In their conclusion the authors state that most humans derive their vitamin D requirement from casual exposure to sunlight, and that obese individuals appear to have > 50% lower bioavailability of vitamin D from cutaneously synthesized vitamin D3. Thus, the more accessible oral form should be relied upon to correct vitamin D deficiency associated with obesity.
-end-
Wortsman, Jacobo et al. Decreased bioavailability of vitamin D in obesity. Am J Clin Nut 2000;72:690-693.

For more information please contact: Dr. M F Holick at mfholick@bu.edu

This media release is provided by The American Society for Clinical Nutrition, to provide current information on nutrition-related research. This information should not be construed as medical advice. If you have a medical concern, consult your doctor.

To see the complete text of this article, please go to: http://www.faseb.org/ascn/temp/ajcn/September/690-693-holick.pdf




American Journal of Clinical Nutrition

Related Obese Articles from Brightsurf:

Non-obese Vietnamese Americans are 60% more likely to have diabetes
A new study has found that Vietnamese-American adults who were not obese were 60% more likely to have diabetes than non-obese, non-Hispanic, White Americans, after accounting for age, sex, sociodemographic factors, smoking history and exercise level.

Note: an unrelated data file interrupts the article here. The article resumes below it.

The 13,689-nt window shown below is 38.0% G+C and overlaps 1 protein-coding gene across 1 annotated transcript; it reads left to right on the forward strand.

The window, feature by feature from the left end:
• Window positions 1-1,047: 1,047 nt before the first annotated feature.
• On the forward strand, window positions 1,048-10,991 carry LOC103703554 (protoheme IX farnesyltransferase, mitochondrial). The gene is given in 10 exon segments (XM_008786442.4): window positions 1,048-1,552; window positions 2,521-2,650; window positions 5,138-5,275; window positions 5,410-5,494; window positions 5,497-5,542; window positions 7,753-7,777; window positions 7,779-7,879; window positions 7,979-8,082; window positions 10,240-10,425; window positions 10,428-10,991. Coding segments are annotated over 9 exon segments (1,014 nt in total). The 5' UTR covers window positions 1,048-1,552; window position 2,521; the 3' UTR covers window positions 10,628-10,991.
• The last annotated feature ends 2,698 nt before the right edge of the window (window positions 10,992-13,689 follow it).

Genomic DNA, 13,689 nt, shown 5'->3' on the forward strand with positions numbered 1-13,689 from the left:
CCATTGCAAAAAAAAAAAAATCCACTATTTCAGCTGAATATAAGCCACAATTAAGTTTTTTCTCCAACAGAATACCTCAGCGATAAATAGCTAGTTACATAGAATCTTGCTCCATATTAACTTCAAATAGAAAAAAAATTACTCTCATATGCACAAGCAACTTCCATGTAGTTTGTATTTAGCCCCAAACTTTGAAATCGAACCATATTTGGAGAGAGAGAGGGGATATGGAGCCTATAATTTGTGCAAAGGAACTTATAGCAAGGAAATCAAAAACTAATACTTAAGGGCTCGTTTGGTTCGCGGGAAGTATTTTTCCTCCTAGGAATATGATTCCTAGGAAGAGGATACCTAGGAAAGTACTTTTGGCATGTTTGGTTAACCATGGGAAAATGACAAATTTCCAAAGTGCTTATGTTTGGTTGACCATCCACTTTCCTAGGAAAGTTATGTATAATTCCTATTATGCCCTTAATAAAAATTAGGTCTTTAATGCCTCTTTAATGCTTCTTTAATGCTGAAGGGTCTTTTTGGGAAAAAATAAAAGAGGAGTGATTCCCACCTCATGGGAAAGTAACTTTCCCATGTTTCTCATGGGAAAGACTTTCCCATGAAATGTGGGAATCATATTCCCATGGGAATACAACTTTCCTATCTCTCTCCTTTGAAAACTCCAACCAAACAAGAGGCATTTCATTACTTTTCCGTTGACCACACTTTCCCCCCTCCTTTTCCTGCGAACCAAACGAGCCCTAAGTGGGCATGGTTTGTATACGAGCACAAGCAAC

Depression in adults who are overweight or obese
In an analysis of primary care records of 519,513 UK adults who were overweight or obese between 2000-2016 and followed up until 2019, the incidence of new cases of depression was 92 per 10,000 people per year.

Cellular stress makes obese mothers have obese babies
Maternal obesity increases the risk for obesity and metabolic perturbations in their offspring, but what are the mechanisms?

Truckies more obese than most: QUT study
More than 200,000 people are employed as truck drivers in Australia and while their role in transporting goods across its wide brown land is critical, they are among the nation's most unhealthy.